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The Effect of Gene-Diet Interactions in Human Health

A special issue of Nutrients (ISSN 2072-6643). This special issue belongs to the section "Nutrigenetics and Nutrigenomics".

Deadline for manuscript submissions: closed (20 June 2022) | Viewed by 19430

Special Issue Editors

MEDOLIALI S.L. (DNANUTRICOACH®), Calle Almogavers 165, 08018 Barcelona, Spain
Interests: nutrition; nutrigenetics; nutrigenomics
Dr. Sarela Garcia-Santamarina
E-Mail Website
Guest Editor
Instituto de Tecnologia Quimica e Biologica (ITQB NOVA), Universidade Nova de Lisboa, 2780-157 Oeiras, Portugal
Interests: human microbiome; microbiome-xenobiotics interactions; gut microbiome; gut microbial metabolism

Special Issue Information

Dear Colleagues,

The field of nutritional genomics, nutrigenetic and nutrigenomics is generating increasing attention, and consumers seem to be increasingly interested in understanding how general nutritional recommendations may be shaped by their unique genetic fingerprint. Gene–diet interactions play an enormous role in human health and are typically only partially assessed. Healthcare providers receive scarce knowledge on these interactions, thus jeopardizing the application of precision nutrition. Moreover, market initiatives have been developing to fulfill the market´s increasing interest in prevention through nutrition in order to optimize people’s health.

At the same time, the communication of studies and results assessing specific gene–diet interactions and how these may interfere with human health need to be accelerated to meet public health needs. In this Special Issue, we aim to communicate results assessing gene–diet interactions in humans, specifically those related to health effects and health claims. We would like to bring readers closer to the state-of-the-art developments in the field of nutritional genomics by gathering papers that cover different aspects of the relationships between genetics, nutrition and health effects. Original research articles and reviews (systematic reviews, critical reviews and meta-analyses) are welcome.

Dr. Valentini Konstantinidou
Dr. Sarela Garcia-Santamarina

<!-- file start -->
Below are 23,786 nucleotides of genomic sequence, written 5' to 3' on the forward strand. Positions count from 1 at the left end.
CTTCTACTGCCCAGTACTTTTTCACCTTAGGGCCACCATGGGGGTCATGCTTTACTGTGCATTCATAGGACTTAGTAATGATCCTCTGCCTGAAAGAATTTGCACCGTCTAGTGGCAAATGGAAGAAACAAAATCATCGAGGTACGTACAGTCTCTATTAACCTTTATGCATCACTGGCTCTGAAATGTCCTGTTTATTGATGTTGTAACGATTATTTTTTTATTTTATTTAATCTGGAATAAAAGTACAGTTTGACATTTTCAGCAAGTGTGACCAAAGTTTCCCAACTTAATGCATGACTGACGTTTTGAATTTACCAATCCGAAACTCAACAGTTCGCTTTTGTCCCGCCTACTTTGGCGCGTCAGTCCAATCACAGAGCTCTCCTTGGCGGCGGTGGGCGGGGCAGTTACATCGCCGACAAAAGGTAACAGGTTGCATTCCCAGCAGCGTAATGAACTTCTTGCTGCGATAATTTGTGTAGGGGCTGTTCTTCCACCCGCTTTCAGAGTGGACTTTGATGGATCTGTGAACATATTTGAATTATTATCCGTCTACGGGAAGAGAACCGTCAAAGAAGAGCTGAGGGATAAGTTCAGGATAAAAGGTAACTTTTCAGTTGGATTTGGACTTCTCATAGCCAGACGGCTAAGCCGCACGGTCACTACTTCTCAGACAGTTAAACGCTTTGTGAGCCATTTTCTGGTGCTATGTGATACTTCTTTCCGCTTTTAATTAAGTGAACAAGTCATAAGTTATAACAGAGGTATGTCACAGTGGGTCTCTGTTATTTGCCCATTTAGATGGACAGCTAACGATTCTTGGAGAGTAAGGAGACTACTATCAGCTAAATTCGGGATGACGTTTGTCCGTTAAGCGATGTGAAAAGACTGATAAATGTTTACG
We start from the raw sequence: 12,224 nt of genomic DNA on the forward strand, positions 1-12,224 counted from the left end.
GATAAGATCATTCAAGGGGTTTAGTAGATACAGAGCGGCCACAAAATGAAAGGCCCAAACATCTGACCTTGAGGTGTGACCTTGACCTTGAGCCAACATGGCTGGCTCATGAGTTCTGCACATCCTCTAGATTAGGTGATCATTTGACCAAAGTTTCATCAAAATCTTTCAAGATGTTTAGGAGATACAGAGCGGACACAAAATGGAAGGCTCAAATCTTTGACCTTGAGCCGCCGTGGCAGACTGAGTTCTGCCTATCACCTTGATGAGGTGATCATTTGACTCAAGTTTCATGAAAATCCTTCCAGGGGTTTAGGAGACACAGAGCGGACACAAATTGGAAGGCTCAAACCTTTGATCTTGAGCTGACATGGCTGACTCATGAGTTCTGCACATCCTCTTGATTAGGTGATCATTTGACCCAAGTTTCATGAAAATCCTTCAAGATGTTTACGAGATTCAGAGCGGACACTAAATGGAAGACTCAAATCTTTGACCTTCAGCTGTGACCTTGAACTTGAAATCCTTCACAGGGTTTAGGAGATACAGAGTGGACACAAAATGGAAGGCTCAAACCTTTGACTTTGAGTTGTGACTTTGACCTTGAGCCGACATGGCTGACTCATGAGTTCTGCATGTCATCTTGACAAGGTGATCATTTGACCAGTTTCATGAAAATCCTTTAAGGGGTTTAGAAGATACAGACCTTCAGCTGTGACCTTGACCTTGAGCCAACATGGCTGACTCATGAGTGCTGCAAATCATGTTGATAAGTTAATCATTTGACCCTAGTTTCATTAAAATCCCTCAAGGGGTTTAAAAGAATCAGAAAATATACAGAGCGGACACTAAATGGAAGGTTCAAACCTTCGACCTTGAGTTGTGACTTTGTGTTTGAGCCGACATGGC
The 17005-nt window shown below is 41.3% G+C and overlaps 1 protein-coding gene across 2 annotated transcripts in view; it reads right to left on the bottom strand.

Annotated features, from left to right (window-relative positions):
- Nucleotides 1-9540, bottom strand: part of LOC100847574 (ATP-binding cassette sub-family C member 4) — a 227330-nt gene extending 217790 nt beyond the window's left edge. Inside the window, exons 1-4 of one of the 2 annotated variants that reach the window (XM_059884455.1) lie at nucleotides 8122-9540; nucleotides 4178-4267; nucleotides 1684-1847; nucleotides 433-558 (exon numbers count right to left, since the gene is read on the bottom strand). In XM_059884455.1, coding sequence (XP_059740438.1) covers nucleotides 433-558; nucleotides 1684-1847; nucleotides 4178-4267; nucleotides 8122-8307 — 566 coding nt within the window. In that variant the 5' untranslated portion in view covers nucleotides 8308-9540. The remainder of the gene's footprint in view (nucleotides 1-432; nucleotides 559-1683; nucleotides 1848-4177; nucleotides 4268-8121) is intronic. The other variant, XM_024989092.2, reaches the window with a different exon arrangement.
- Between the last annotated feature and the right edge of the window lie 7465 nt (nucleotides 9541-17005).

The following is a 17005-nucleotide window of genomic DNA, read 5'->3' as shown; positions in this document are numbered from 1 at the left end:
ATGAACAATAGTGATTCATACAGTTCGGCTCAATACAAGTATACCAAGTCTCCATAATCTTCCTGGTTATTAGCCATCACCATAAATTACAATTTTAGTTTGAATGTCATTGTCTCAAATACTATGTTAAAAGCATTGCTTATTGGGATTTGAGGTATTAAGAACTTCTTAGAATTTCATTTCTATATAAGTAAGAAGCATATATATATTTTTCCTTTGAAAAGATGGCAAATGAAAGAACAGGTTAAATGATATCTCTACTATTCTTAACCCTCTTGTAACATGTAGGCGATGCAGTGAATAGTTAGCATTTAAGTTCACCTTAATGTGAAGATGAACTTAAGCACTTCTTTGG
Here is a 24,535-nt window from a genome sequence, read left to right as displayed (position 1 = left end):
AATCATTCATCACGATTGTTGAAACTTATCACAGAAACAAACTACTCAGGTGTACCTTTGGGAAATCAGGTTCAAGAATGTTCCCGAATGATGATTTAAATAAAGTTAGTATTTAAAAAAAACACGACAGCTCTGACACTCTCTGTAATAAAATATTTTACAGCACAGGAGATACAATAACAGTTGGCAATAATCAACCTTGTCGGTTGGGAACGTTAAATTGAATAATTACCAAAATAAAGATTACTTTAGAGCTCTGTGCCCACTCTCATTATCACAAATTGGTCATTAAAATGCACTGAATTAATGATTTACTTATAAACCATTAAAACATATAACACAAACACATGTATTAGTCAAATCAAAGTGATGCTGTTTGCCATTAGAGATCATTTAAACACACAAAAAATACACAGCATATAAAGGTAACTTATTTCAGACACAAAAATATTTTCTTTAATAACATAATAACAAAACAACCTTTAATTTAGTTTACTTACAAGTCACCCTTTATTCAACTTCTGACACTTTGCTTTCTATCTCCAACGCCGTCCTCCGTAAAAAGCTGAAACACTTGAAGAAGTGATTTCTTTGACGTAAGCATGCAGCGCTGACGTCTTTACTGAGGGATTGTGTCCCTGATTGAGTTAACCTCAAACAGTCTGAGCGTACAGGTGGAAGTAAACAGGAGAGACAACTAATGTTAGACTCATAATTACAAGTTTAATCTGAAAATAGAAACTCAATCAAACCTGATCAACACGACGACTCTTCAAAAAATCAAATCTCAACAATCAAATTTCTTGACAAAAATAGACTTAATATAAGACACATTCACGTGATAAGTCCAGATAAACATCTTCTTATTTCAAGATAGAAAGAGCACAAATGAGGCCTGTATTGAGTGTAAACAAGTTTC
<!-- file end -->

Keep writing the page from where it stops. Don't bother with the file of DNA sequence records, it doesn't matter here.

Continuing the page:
Guest Editors

Manuscript Submission Information

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Please visit the Instructions for Authors page before submitting a manuscript. The Article Processing Charge (APC) for publication in this open access journal is 2900 CHF (Swiss Francs). Submitted papers should be well formatted and use good English. Authors may use MDPI's English editing service prior to publication or during author revisions.

Keywords

  • Nutrition
  • Genetics
  • Health
  • Nutrigenetics
  • Diet
  • Genomics
  • Interaction
  • Homo sapiens
  • DNA

Published Papers (7 papers)

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Editorial

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3 pages, 185 KiB  
Editorial
Moving forward the Effects of Gene–Diet Interactions on Human Health
Nutrients 2022, 14(18), 3782; https://doi.org/10.3390/nu14183782 - 14 Sep 2022
Cited by 1 | Viewed by 1128
Abstract
Back in 2010, when we first published data on the in vivo nutrigenomic effects of virgin olive oil polyphenols within the frame of the Mediterranean diet [...] Full article
(This article belongs to the Special Issue The Effect of Gene-Diet Interactions in Human Health)

Research

Jump to: Editorial

8 pages, 266 KiB  
Article
Assessing the Association between Important Dietary Habits and Osteoporosis: A Genetic Correlation and Two-Sample Mendelian Randomization Study
Nutrients 2022, 14(13), 2656; https://doi.org/10.3390/nu14132656 - 27 Jun 2022
Cited by 7 | Viewed by 3733
Abstract
Objective: Osteoporosis (OP) is the most common bone disease. The genetic and metabolic factors play important roles in OP development. However, the genetic basis of OP is still elusive. The study aimed to explore the relationships between OP and dietary habits. Methods: This [...] Read more.